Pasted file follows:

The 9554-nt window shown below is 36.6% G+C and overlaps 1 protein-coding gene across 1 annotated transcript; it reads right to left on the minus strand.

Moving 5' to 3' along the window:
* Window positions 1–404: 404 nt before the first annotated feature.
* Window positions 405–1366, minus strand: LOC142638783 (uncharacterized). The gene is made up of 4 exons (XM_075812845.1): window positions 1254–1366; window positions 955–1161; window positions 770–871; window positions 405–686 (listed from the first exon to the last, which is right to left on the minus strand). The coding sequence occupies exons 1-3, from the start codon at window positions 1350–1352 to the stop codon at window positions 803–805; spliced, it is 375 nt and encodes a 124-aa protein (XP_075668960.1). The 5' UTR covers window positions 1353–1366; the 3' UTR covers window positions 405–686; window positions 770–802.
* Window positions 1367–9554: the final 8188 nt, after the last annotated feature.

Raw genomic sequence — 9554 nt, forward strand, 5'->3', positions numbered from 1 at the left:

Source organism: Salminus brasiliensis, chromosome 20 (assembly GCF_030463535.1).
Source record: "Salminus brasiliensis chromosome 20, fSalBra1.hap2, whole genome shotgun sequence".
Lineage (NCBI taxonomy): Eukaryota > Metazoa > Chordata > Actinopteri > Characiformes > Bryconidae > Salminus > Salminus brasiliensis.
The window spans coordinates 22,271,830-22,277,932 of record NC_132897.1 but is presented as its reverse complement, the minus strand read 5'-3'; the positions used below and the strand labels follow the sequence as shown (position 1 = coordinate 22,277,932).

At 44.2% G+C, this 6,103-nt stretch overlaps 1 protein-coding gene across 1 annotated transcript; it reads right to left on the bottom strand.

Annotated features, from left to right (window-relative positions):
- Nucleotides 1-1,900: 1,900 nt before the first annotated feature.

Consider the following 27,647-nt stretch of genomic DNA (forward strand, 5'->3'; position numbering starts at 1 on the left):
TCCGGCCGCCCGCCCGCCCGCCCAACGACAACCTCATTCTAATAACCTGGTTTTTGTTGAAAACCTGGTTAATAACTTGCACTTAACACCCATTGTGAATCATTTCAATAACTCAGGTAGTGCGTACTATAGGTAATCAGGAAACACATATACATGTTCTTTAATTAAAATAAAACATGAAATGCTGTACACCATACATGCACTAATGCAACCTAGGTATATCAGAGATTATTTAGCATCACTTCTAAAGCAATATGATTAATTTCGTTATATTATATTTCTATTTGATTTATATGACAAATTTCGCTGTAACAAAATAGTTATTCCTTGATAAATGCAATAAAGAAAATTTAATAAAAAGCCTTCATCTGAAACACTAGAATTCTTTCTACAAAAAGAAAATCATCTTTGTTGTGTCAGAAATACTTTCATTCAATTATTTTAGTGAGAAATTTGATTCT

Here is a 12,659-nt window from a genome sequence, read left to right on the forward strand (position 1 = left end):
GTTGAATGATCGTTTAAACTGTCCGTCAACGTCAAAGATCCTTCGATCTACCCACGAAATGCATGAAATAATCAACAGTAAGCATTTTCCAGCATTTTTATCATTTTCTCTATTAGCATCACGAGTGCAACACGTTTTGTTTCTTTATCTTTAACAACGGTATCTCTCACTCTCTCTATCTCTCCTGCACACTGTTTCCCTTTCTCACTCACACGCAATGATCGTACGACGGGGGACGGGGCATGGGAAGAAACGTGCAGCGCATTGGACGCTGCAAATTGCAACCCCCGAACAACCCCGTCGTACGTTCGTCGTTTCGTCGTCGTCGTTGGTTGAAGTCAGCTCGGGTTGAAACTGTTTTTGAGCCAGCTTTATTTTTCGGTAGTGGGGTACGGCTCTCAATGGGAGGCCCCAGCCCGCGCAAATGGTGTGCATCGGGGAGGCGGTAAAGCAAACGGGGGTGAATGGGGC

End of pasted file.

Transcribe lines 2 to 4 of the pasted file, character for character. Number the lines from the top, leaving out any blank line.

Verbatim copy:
Moving 5' to 3' along the window:
* Window positions 1–404: 404 nt before the first annotated feature.
* Window positions 405–1366, minus strand: LOC142638783 (uncharacterized). The gene is made up of 4 exons (XM_075812845.1): window positions 1254–1366; window positions 955–1161; window positions 770–871; window positions 405–686 (listed from the first exon to the last, which is right to left on the minus strand). The coding sequence occupies exons 1-3, from the start codon at window positions 1350–1352 to the stop codon at window positions 803–805; spliced, it is 375 nt and encodes a 124-aa protein (XP_075668960.1). The 5' UTR covers window positions 1353–1366; the 3' UTR covers window positions 405–686; window positions 770–802.